This altar was not the only failure of Gideon’s post-victorious life. After the defeat of the Midianites, Gideon achieved a rock-star type status among his people, and he succumbed to some of the temptations that are part of having that kind of popularity. He found that he could have women wherever he went, and that is what he seems to have done. The result was that he had many wives besides other additional lovers—at least one that we are told about. The word commonly used in the Bible for these women of non-formal affairs is concubine. We are told that Gideon fathered seventy sons before dying at an old age.

The particular concubine of whom we are told lived in the town of Shechem. The lady gave birth to a son. It seems that this son was not included as one of the seventy sons of Gideon, but was simply another child that he fathered outside of his many wives. The mother named the boy “Abimelech.” 

Filling the Power Gap
Abimelech grew into a young man with ambition. While his father Gideon may have refused to take the responsibility of leadership in Israel when it was offered to him, Abimelech saw no reason why he should not. The people of Israel had even originally requested that Gideon’s sons would become their leader. As Abimelech saw it, there was only one problem standing in the way of his ambition—or rather seventy problems. His seventy half-brothers.

But two factors had changed in the culture of Israel since his father had died. One of these components was in Abimelech’s favor, and the other was not.

The factor that was not in his favor was that since the years of the defeat of the Midianites, the people largely forgot about their desire to make Gideon and his sons and grandsons their rulers. After all, that all had taken place forty years ago.

But the other factor that had changed and which would be helpful to Abimelech was that neither did the people remember the Lord God. They had forgotten how the Lord fought for them and rescued them from cruel oppression. This fact was helpful to Abimelech because the rule that he had in mind was not a Godly rule. 

Abimelech’s Plan of Greatness
Abimelech came up with a strategic plan to take the leadership role in Israel. While it was far from ethical, it did turn out to be very successful in gaining the ends to which he was working. The leader-to-be first went to his own relatives—the family not of his father Gideon, but of his mother. He told his relatives to start a campaign by speaking to the leading people of the Shechemites and planting the question in their minds about who they would like to lead the nation of Israel.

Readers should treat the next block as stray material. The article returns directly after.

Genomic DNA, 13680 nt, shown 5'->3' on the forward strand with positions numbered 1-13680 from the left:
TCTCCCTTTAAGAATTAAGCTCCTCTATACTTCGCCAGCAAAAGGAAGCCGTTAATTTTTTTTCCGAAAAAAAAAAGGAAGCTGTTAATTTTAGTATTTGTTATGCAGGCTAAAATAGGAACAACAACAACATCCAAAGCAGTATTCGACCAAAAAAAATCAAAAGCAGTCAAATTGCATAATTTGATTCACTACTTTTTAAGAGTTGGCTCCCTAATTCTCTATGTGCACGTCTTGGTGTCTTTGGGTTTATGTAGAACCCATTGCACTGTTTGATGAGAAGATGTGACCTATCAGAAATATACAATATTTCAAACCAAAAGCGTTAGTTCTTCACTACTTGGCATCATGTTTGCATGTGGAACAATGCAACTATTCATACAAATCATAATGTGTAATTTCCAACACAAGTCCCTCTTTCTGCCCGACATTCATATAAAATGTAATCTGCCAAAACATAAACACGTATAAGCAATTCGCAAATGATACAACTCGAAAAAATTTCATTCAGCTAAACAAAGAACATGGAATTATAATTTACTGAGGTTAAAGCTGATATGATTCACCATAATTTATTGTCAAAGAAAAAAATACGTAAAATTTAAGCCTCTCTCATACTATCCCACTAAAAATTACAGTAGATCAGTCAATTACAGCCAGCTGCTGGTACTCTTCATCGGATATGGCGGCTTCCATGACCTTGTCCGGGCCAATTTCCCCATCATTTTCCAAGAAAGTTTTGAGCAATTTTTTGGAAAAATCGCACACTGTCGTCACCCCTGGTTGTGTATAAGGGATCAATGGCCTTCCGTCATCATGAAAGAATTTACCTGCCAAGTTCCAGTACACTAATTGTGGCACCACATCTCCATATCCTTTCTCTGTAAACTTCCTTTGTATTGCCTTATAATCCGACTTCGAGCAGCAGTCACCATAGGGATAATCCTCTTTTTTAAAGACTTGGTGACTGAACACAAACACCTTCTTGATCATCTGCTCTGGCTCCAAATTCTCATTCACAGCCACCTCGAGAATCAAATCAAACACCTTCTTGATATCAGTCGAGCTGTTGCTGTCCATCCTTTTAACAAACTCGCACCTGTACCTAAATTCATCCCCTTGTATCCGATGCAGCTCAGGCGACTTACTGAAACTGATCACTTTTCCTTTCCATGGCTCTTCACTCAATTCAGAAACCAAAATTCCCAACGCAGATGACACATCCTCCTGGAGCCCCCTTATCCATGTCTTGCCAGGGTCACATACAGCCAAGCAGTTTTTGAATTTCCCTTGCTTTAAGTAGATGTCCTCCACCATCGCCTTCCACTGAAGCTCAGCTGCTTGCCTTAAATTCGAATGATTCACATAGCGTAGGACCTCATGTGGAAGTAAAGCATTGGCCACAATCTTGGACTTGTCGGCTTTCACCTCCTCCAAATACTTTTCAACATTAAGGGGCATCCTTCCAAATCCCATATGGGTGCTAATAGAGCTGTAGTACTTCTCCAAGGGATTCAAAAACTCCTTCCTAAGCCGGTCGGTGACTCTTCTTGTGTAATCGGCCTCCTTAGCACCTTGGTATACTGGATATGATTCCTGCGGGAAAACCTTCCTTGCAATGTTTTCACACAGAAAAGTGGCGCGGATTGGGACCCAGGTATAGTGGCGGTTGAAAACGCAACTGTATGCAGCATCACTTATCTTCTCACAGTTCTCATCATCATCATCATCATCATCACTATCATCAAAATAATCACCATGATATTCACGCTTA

“Which is better for you, that all seventy of the sons of Jerubbaal (Gideon) rule over you, or that one rule over you?”

After this question had a moment to sink in, he then added, “Remember also that I am your bone and your flesh.”

It may not have been difficult to see through this scheme, but it was effective. It seemed good to the people, and they said to one another, “It is true that he is our brother.”

But Abimelech needed some money to finance his scheme. His relatives gave him seventy pieces of silver so that he could hire some “worthless and reckless fellows,” as they are called, to follow him to the town of Ophrah where his half-brothers were living.

We are not told how this band of ruffians pulled it off, but they entered the town and killed almost all of the brothers “on one stone.” Only the very youngest brother, a young man named Jotham was able to hide himself and then escape.

When Abimelech and his band of assassins returned to Shechem, the leaders of the city and the area made Abimelech their king. The coronation took place by a renowned oak that grew near the pillar of the city. 

The Allegory Within the Allegory
Standing far above this site, there was a tall hill that the people called Mount Gerizim. When the surviving brother Jotham heard what was taking place in the valley below, he went and stood on top of the mountain. Calling in a loud voice so all could hear, he said to them: 

Listen to me, you leaders of Shechem, that God may listen to you. The trees once went out to anoint a king over them, and they said to the olive tree, “Reign over us.” But the olive tree said to them, “Shall I leave my abundance, by which gods and men are honored, and go hold sway over the trees?”

And the trees said to the fig tree, “You come and reign over us.” But the fig tree said to them, “Shall I leave my sweetness and my good fruit and go hold sway over the trees?’”

And the trees said to the vine, “You come and reign over us.” But the vine said to them, “Shall I leave my wine that cheers God and men and go hold sway over the trees?”

Then all the trees said to the bramble, “You come and reign over us.” And the bramble said to the trees, “If in good faith you are anointing me king over you, then come and take refuge in my shade, but if not, let fire come out of the bramble and devour the cedars of Lebanon.” (Judges 9:7-14 ESV) 

The Application
Jotham’s message to the people of Shechem was one of warning concerning the choosing of a leader. A righteous leader is not one who will only act in favor of those close to him—family or otherwise. Rather, a righteous leader will act in the best interest of all who are under him, even those who have no direct connection to him.

The words of the bramble are actually very revealing. Leadership that is chosen simply because we think that he or she will favor our own particular interests at the cost of others; that leader will in the end turn even against us. But if we anoint someone as our leader because in faith we believe that he or she represents righteousness; then we will find security.

“If in good faith you are anointing me king over you, then come and take refuge in my shade, but if not, let fire come out of the bramble and devour the cedars of Lebanon.”